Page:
Autumn’s hottest perfumery ingredient offers a potent sensual impact. Beth Anderson reports on this very alluring flower.
Much like fashion and colour trends in makeup, perfumers tend to favour certain notes and ingredients at key periods. Five years ago, every master perfumer was incorporating rose notes in all the major fragrance launches. This past spring, rhubarb and violet leaf had starring roles in perfumery. These scent ingredient trends have much to do with advances in technology and plant biology. Scientists will find new ways of distilling or manipulating a flower or note which inspires perfumers to play with the new technology. Such is the case with frosted effects recently. Perfume chemists developed a way to create a frosted effect on fruit like raspberries and citrus – a perfect ingredient for summer scents. Many of the summer eau de toilettes did have a cooling mood or feel.
For autumn 2018, tuberose is riding a wave of popularity. The tiny white flower appears in almost half of all the major women’s launches. Here’s some background information on the sensual and alluring floral note.
The Tuberose flower comes from a plant called polianthes tuberosa which was originally native to Mexico and Central America. The Aztecs were growing the flowers 600 years ago for use in religious rituals. Medicinally, they valued the plant for its anti-inflammatory and antispasmodic properties.
When the Spanish arrived in Mexico, they took the fragrant plant back to Europe with them where it gained popularity in Spain. It is now grown in France, Hawaii, Africa, India and China. In traditional Hawaiian weddings, it is customary for the bride to wear a Tuberose wreath. And in Indian weddings tuberose is widely used as a decorative flower and for its intoxicating scent.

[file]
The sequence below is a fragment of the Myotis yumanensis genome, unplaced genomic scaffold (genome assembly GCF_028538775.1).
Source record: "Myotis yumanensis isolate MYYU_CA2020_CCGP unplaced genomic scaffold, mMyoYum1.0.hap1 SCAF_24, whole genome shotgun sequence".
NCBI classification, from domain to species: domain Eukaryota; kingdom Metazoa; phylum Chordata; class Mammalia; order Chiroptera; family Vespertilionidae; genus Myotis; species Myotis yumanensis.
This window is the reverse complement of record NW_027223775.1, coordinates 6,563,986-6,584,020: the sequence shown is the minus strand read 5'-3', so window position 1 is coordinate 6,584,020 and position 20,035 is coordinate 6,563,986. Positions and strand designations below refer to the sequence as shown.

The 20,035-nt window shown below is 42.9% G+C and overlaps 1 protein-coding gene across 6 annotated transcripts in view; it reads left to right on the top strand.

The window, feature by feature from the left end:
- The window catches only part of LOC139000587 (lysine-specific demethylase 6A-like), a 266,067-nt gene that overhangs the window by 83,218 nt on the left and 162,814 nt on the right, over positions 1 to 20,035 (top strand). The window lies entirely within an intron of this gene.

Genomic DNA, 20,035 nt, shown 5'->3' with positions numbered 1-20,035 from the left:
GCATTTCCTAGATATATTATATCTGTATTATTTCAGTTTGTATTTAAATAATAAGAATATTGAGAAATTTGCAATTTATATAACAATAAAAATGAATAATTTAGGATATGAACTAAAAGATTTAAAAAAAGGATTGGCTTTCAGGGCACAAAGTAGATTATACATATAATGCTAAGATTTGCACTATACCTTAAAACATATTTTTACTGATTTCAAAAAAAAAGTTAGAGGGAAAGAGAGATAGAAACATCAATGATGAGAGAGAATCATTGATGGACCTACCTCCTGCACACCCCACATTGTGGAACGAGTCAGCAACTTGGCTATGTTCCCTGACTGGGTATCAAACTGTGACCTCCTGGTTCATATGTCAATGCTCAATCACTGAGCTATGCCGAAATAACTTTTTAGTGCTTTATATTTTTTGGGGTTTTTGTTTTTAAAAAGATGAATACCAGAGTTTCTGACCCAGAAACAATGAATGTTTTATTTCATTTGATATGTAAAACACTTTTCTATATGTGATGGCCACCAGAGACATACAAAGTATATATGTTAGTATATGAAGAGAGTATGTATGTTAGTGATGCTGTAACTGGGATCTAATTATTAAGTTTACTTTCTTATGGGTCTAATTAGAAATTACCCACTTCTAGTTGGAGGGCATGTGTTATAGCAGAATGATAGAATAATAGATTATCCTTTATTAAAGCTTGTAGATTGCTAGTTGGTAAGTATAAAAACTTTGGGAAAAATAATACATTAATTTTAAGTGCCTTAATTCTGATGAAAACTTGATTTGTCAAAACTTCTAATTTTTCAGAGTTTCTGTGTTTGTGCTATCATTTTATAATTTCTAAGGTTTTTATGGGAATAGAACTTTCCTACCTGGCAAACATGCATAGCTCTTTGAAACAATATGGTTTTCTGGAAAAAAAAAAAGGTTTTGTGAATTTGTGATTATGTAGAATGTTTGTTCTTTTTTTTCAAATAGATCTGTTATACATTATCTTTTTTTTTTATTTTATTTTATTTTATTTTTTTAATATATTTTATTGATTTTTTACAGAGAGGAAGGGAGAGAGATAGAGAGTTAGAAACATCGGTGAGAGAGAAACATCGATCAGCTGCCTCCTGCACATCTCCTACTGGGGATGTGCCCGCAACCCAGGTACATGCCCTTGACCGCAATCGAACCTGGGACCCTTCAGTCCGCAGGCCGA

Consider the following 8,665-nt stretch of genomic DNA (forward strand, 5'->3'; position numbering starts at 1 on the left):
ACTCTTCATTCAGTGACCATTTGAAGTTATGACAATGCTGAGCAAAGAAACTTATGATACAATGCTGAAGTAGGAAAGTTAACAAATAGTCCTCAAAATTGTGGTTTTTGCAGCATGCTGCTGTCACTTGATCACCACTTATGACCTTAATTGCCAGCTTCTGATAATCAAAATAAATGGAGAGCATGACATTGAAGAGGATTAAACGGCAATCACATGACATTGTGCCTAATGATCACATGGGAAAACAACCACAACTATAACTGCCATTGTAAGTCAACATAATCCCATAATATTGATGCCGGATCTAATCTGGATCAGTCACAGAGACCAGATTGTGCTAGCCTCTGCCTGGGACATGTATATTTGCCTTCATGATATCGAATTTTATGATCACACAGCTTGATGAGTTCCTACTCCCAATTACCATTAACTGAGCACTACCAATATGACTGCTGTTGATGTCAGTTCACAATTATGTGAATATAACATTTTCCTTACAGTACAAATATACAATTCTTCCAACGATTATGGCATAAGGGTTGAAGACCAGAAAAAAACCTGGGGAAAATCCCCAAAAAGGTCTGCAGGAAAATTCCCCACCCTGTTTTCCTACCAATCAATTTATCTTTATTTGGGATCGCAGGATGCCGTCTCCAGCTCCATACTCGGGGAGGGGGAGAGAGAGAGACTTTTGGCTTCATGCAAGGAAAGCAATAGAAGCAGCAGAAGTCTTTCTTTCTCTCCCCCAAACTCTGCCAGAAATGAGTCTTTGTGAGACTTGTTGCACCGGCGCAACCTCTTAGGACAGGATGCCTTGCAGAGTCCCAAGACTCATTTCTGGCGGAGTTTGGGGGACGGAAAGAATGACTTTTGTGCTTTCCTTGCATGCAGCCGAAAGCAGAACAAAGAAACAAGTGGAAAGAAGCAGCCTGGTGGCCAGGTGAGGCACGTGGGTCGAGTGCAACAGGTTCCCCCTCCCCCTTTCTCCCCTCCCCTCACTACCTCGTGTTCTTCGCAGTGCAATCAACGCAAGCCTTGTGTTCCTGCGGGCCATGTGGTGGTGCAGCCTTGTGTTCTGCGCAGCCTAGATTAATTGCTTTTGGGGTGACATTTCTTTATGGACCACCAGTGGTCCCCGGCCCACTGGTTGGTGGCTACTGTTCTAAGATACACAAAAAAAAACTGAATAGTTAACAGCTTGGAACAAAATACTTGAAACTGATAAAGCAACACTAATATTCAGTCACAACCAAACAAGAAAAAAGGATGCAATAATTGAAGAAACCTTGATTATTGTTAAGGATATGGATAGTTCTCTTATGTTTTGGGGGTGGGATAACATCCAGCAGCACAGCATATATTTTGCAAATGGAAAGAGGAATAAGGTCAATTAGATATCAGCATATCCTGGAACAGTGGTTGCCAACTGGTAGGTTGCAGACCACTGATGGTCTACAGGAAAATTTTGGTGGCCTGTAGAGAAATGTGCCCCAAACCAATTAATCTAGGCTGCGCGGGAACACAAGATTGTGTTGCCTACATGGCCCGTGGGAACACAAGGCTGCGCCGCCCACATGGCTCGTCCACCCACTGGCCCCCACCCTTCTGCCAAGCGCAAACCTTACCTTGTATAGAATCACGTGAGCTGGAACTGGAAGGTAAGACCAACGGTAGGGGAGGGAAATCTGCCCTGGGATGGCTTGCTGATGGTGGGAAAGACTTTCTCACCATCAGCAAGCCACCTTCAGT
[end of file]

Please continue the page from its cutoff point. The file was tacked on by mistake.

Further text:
Despite its name, Tuberose has nothing to do with roses. It is actually a member of the Agave family. The plant grows to about three feet tall with eight sword-shaped, slender leaves. The tuberose was named because it forms a thick, bulb-like underground stem called a tuber. The plant grows elongated spikes up to 18” long that produce fragrant, waxy white blooms.
A night-blooming plant, tuberose is prized for its heady, exotic floral aroma and highly concentrated scent. A couple of the flowers can scent an entire room. Tuberose was used extensively during Victorian times as a funeral flower and in “moon gardens” where fashionable ladies could walk at night to preserve their pale skin. Although, at the time, it was suggested that young girls should be forbidden to inhale the powerful tuberose scent for fear of inciting sexual impulses!
In perfumery, tuberose is known as a decadent ingredient with a creamy, rich, fruity and slightly animal personality. Master perfumer Roja Dove called it “the harlot of perfumery”, likely referring to its sometimes polarizing, yet aphrodisiac properties.
The first modern fragrance that prominently featured tuberose was Robert Piguet’s Fracas. Launched in 1948, it became a favourite of Marilyn Monroe, Brigitte Bardot and Marlene Dietrich. Fracas is a sexy and classic perfume which has stood the test of time. Madonna, Kate Beckinsale, Kim Bassinger and Courtney Love are among its modern-day fans.
Tuberose is an expensive ingredient — it takes 3,600 kilos of handpicked blossoms to produce one kilo of “absolute”. The flowers can be harvested year-round, but the main season is October/November when the yield can be twice as high as at other times.
The original extraction method was to press freshly picked tuberose flowers into clean tallow that had been spread on glass sheets. The waxy substance was dark, red-amber with a floral, earthy and fatty scent. Nowadays tuberose is processed by solvent extraction. Tuberose essential oil is used to treat insomnia and anxiety.
In perfume compositions, tuberose shines when combined with other rich ingredients like white flowers, fruit, vanilla and coconut.
Some recent fragrances that showcase tuberose include Ralph Lauren Woman, Carolina Herrera Good Girl, Gucci Bloom, Estée Lauder Tuberose Gardenia, Oui Juicy Couture, Chloé, Christian Dior Poison, Givenchy Amarige, Gucci Bloom Acqua di Fiore and Annick Goutal Gardenia Passion.